A long-running Pentagon program that pumps about $250 million annually into U.S. universities for basic research is taking on an international flavor. This year, for the first time, the Department of Defense (DOD) formally encouraged U.S. applicants to partner with researchers from the United Kingdom in seeking grants from the Multidisciplinary University Research Initiative (MURI) program.
“Although international collaboration isn’t totally new to us … we decided it was time to formalize cooperation between the U.S. and the U.K.,” Robin Staffin, the director of DOD’s basic research office, recently told ScienceInsider. “There’s been a recognition at senior levels of government that this [international collaboration] is something we should try … to accelerate progress in some key research areas.”
Since it was founded in the mid-1980s, MURI has become a mainstay of DOD’s basic research programs, accounting for about one-quarter of the $1 billion in basic research funding that the Pentagon spends annually at U.S. universities. In some fields, including computer science, engineering research, and math, the military is now the dominant U.S. funder of fundamental science. Whereas many of DOD’s funding efforts focus on single-investigator grants, MURI aims to unite researchers from different disciplines and universities on a single project. When MURI began, Staffin says, “there was a perception that the new things were occurring not within the traditional university departmental areas, but in the intersection of traditional disciplines.”
In 2014, DOD made 24 new MURI awards totaling $167 million; this year, Staffin expects total U.S. funding to be about $145 million. Additional money, however, could come from the U.K. government for projects that involve universities in that nation working on three specific topics: quantum optics, laser-matter interactions at midinfrared wavelengths, and computer vision. “Should a joint U.S.-U.K. team win [a grant in those areas], then we will pay for the U.S. researchers, and U.K. will pay for U.K. researchers,” Staffin says.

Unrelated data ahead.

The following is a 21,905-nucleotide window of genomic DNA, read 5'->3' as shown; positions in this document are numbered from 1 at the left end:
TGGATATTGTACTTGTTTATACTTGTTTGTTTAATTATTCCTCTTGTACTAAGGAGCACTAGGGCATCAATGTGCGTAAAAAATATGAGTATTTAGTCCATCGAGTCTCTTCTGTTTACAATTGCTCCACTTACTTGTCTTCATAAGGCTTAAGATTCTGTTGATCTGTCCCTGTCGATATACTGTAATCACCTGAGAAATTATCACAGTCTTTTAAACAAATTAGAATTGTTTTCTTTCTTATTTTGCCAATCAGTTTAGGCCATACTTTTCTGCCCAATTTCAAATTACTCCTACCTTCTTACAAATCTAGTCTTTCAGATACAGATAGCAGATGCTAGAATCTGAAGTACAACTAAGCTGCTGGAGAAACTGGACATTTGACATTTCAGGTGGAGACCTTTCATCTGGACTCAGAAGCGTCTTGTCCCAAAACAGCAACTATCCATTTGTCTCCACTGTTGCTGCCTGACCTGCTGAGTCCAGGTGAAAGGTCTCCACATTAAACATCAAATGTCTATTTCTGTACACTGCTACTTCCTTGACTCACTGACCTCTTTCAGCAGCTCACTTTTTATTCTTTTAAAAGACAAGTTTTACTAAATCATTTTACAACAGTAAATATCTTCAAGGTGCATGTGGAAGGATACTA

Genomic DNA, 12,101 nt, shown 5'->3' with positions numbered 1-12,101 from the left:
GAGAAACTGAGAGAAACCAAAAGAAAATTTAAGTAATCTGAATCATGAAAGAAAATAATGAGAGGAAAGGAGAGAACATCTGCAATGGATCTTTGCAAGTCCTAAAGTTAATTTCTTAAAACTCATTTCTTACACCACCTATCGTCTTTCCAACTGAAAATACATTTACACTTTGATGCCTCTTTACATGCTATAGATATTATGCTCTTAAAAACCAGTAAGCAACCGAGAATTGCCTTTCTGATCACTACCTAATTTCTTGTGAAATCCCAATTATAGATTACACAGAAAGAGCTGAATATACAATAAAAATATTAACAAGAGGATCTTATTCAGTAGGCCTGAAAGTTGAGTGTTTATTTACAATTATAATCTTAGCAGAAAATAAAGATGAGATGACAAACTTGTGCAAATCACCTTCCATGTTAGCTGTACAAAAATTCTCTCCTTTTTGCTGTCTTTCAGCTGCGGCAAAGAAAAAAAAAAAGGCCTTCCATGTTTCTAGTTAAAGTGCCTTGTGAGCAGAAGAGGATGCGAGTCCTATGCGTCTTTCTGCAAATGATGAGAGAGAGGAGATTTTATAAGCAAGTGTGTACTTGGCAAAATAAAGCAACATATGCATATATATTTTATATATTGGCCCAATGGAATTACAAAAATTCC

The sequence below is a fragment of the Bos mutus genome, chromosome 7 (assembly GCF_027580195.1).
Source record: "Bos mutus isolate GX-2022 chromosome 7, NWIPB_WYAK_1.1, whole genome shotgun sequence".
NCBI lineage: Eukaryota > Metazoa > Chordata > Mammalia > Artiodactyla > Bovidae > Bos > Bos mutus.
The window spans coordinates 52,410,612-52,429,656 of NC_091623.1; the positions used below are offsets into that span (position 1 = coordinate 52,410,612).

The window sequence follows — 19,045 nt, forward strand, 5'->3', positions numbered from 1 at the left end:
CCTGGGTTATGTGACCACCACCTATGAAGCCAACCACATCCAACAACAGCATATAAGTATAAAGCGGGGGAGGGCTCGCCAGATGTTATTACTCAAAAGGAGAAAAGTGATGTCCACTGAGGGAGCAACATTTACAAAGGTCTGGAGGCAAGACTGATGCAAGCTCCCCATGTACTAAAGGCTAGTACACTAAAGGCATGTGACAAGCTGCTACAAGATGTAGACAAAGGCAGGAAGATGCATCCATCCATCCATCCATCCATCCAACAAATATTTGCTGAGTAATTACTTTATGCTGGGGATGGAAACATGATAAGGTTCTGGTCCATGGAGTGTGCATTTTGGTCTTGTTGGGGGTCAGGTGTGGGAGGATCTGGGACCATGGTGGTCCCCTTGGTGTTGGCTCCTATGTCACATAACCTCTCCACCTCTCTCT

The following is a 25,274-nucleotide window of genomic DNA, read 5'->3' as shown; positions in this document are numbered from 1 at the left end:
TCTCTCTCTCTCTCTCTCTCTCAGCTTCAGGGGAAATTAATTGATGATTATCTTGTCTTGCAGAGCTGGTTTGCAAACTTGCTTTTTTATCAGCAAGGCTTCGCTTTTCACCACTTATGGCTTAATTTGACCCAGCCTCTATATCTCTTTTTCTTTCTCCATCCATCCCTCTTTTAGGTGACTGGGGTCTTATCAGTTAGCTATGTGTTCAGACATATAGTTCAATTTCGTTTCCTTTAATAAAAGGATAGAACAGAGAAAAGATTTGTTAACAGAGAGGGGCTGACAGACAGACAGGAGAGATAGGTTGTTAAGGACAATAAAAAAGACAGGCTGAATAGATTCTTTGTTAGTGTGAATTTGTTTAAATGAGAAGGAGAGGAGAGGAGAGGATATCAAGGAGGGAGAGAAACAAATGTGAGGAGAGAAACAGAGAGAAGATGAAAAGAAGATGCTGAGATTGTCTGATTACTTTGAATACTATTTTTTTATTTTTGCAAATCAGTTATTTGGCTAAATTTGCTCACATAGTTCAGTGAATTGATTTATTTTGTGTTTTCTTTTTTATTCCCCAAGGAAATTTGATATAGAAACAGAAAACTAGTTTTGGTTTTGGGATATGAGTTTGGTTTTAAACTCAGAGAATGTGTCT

The MURI awards so far, some 600, have proved “scientifically very productive,” concludes a recent review of the program by the Institute for Defense Analyses, a think tank based in Alexandria, Virginia. The typical MURI grant produces some 40 published papers, it found, which together get cited more than 1000 times. And although patenting isn’t a major goal of most MURI research efforts, about 25% of the projects ultimately generate an average of four patents each. And the IDA reviewers found academics like the grant structure, which now provides about $1.5 million per year for 3 to 5 years, because it “ensures a stable environment that gives researchers the freedom to take risks, be inventive and explore. The multi-year stability allows a diverse research team to develop and mature … It can also be used to develop a critical mass of experts.”
Each year, potential MURI topics are selected by each of DOD’s three main uniformed services: the Army, the Air Force, and the Navy and Marines. In 2015, for example, the services are looking for research teams to explore some 21 topics, including finding ways to emulate the explosive biological forces produced by organisms, such as frogs, fleas, and spiders, when they jump. Other topic areas include studying materials that form in temperatures above 2000°C, using quantum physics to create better computers, and studying how microbial communities may help host organisms respond to stress. The goal, Staffin says, is not just to fund “interesting basic research, but [projects that are] ready to step on the gas” and realize advancements in knowledge.
DOD reviewers are now examining the final MURI applications, which arrived on 23 February. The winners will be announced later this year.